Replacing multiple spaces in a string with a single space in SQL

After reading Jeff Moden’s article “Replace Multiple Spaces with One” describing an approach to collapse white space in a string, I was troubled by the need for a temporary placeholder. I’m generally skeptical of any solution that requires picking a character that doesn’t naturally occur in the data. It just feels like you are building a time-bomb into the app even if you are very careful to pick something so zany it has a very little chance of showing up and causing problems. Also, the character you pick depends on the data you are running this against, so it might not make for a great generic solution.

So today’s project was to find another way to skin that cat without  inserting bogus characters into the data.

Statement of The Problem

For those who haven’t read Jeff’s article, here is a basic statement of the task:

Replace any continuous series of repeating spaces of in a database column with a single space.


  1. Although a CLR UDF using .NET’s regular expression library is the most straightforward way to do this, the original article went for a pure SQL approach so I did the same.
  2. My solution is based language features available in MS SQL Server 2005 and later.

Test Data

I used a permanent table to test this instead of a temporary table, but used the same sample data set from Jeff’s article.  Also, I inserted these same rows 100K times so I had a large enough data set to be useful for performance testing.

SomeText varchar(max) NULL,

DECLARE @loopCounter int
set @test=0

WHILE (@loopCounter<100000)
  INSERT INTO spacestest (sometext)
    SELECT '  This      has multiple   unknown                 spaces in        it.   '
    UNION ALL SELECT 'So                     does                      this!'
    UNION ALL SELECT 'As                                does                        this'
    UNION ALL SELECT 'This, that, and the other  thing.'
    UNION ALL SELECT 'This needs no repair.'


If we could assume that no series of spaces in the string consisted of more than two spaces, this challenge could be met with a simple application of the REPLACE statement to replace all double spaces with single spaces. However, given series of arbitrary length you need would need to repeat this operation until you had collapsed the longer series down to single spaces.

You could do it iteratively like this:

WHILE EXISTS(SELECT * FROM SpacesTest WHERE (SomeText like '%  %'))
 UPDATE SpacesTest
 SET SomeText=REPLACE(SomeText,'  ',' ')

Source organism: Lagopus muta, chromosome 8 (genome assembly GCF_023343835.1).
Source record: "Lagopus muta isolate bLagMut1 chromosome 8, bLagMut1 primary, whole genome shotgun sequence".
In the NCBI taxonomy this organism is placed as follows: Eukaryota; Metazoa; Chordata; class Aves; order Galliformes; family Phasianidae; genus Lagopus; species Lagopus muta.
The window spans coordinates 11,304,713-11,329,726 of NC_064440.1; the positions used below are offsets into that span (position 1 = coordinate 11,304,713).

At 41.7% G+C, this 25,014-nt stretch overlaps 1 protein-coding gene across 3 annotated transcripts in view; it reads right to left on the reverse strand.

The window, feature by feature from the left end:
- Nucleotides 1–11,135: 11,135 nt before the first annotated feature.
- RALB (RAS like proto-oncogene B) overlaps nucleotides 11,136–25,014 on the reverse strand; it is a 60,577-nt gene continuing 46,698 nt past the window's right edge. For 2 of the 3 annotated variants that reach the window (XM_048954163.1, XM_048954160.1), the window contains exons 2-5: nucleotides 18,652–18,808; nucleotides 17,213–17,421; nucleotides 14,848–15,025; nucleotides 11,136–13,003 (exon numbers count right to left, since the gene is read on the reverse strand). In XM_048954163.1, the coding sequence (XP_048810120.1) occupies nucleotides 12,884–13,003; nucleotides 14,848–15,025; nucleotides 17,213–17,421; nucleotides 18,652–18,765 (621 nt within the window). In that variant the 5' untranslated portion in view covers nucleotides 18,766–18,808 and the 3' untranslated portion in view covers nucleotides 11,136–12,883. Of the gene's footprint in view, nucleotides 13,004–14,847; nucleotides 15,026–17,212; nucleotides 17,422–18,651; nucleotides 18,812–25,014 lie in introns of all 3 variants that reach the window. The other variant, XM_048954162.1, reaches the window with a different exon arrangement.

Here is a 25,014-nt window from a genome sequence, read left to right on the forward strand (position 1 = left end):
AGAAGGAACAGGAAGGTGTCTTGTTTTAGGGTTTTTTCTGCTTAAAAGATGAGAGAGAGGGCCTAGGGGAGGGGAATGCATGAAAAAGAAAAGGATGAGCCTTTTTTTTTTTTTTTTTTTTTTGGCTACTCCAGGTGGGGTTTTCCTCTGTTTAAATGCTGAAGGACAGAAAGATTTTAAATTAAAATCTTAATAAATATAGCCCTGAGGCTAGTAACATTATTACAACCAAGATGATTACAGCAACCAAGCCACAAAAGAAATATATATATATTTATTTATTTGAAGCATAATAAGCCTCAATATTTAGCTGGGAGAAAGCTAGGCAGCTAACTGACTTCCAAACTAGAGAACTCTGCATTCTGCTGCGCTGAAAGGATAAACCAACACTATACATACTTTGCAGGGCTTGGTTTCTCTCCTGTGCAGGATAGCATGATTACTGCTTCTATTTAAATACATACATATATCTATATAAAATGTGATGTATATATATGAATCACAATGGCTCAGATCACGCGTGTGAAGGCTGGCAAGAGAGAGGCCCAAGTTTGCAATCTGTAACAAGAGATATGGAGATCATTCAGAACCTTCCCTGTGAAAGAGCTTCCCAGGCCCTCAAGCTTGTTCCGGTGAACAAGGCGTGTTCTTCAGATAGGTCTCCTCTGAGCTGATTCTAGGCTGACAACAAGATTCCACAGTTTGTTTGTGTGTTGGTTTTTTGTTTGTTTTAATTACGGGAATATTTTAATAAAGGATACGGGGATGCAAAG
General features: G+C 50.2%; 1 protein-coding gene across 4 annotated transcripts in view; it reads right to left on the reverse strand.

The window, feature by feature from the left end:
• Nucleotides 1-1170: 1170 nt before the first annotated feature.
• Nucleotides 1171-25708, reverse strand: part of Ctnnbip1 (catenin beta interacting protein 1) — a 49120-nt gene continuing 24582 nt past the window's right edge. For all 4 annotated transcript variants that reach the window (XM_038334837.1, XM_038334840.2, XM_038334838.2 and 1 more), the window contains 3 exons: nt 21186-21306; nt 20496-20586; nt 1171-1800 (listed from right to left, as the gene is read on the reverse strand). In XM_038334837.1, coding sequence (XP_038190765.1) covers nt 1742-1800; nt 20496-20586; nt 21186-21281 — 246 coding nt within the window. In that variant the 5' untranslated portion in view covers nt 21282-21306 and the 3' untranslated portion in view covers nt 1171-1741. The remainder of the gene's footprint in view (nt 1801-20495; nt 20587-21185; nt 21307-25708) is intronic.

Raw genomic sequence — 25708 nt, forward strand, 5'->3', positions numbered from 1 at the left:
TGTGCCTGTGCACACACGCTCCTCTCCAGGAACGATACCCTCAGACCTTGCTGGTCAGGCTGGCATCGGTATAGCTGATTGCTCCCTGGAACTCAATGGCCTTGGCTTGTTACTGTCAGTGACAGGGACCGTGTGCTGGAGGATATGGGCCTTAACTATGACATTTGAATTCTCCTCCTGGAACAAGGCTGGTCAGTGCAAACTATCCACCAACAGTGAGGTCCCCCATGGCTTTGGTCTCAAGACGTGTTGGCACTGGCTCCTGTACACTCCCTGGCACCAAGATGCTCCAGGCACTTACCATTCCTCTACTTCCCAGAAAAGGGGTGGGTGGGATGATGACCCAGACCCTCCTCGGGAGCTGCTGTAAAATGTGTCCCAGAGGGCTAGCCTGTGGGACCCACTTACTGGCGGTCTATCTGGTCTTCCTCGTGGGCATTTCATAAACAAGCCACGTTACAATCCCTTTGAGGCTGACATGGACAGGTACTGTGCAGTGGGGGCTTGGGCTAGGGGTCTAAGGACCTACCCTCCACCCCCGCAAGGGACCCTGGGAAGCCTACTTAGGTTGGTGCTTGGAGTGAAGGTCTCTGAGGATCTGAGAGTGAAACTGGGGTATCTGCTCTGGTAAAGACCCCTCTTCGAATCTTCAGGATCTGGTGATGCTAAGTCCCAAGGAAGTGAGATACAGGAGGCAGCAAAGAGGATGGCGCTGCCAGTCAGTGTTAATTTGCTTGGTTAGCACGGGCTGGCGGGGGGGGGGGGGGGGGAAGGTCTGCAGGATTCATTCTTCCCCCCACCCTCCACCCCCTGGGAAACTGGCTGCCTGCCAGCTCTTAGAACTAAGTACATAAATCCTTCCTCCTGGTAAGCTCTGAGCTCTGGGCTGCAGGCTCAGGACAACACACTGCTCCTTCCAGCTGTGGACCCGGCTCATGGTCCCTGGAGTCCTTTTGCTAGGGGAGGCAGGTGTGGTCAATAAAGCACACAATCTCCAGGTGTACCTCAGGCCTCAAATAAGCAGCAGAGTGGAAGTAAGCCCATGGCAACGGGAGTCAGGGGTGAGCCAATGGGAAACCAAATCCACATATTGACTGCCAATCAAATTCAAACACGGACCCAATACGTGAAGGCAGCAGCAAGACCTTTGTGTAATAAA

WHERE (SomeText like '%  %')

While the iterative approach works just fine, it does do of repetitive updates to each row and requires you to write the intermediate output to a temporary table if you just want to query the data rather than updating the source table.  I came up with the following recursive solution that doesn’t require the intermediate updates and is more of  “set based” approach.

Recursive Solution:

WITH spacesCollapsed (ID,SomeText) AS
   SELECT ID, cast(LTRIM(RTRIM(SomeText)) as varchar(max)) FROM SpacesTest
   SELECT ID, cast(REPLACE(SomeText,'  ',' ') as varchar(max)) as SomeText FROM spacesCollapsed WHERE (SomeText like '%  %')
   SELECT ID,SomeText,  ROW_NUMBER() OVER(PARTITION BY ID ORDER BY min(len(sometext))) as GroupRowNum
   FROM spacesCollapsed
   GROUP BY ID,SomeText
 ) as reductions
WHERE reductions.GroupRowNum=1;


My new recursive approach did generate valid output and does solve the dilemma of choosing a character that won’t occur in the data. The bad news is that it didn’t perform all that well. In fact, it was over 26x slower than Jeff’s approach. The iterative approach performed a lot better, but was still almost 6x slower than the benchmark. I suspect the performance problems with both of my alternatives come from the need to make multiple passes at the source data using a non-SARGable expression in the where clause.

Query Stats for Jeff's Approach

Jeff's Approach (for comparison)

Query Stats for Recursive Approach

Recursive Approach (Ugh!)

So, although it was a fun exercise, I have to concede this one. If performance is a major consideration (and when isn’t it?) then Jeff actually has a superior technique. Here is an example query using that technique, just be careful to understand the potential side-effects if you use it.

 SELECT REPLACE(REPLACE(REPLACE(LTRIM(RTRIM(sometext)),'  ',' '+ CHAR(7)) , CHAR(7)+' ',''), CHAR(7),'') AS CleanString
 FROM SpacesTest
 WHERE CHARINDEX('  ',sometext) > 0


Given how dramatic the difference is for a similar operation, I have to think that maybe I am missing an optimization on my recursive solution that could reign in the performance. If you see anything I’m missing that might help my solution in terms of performance please let me know in the comments.

2 Responses

  1. No, you’re not missing a thing. Recursion provides absolutely horrible performance especially in Recursive CTE’s. Please see the following article for why.

  2. SELECT REPLACE(REPLACE(REPLACE(LTRIM(RTRIM(sometext)),’ ‘,’ ‘+ CHAR(7)) , CHAR(7)+’ ‘,”), CHAR(7),”) AS CleanString
    FROM SpacesTest
    WHERE CHARINDEX(‘ ‘,sometext) > 0

    its use full for us

    what use of char(7)

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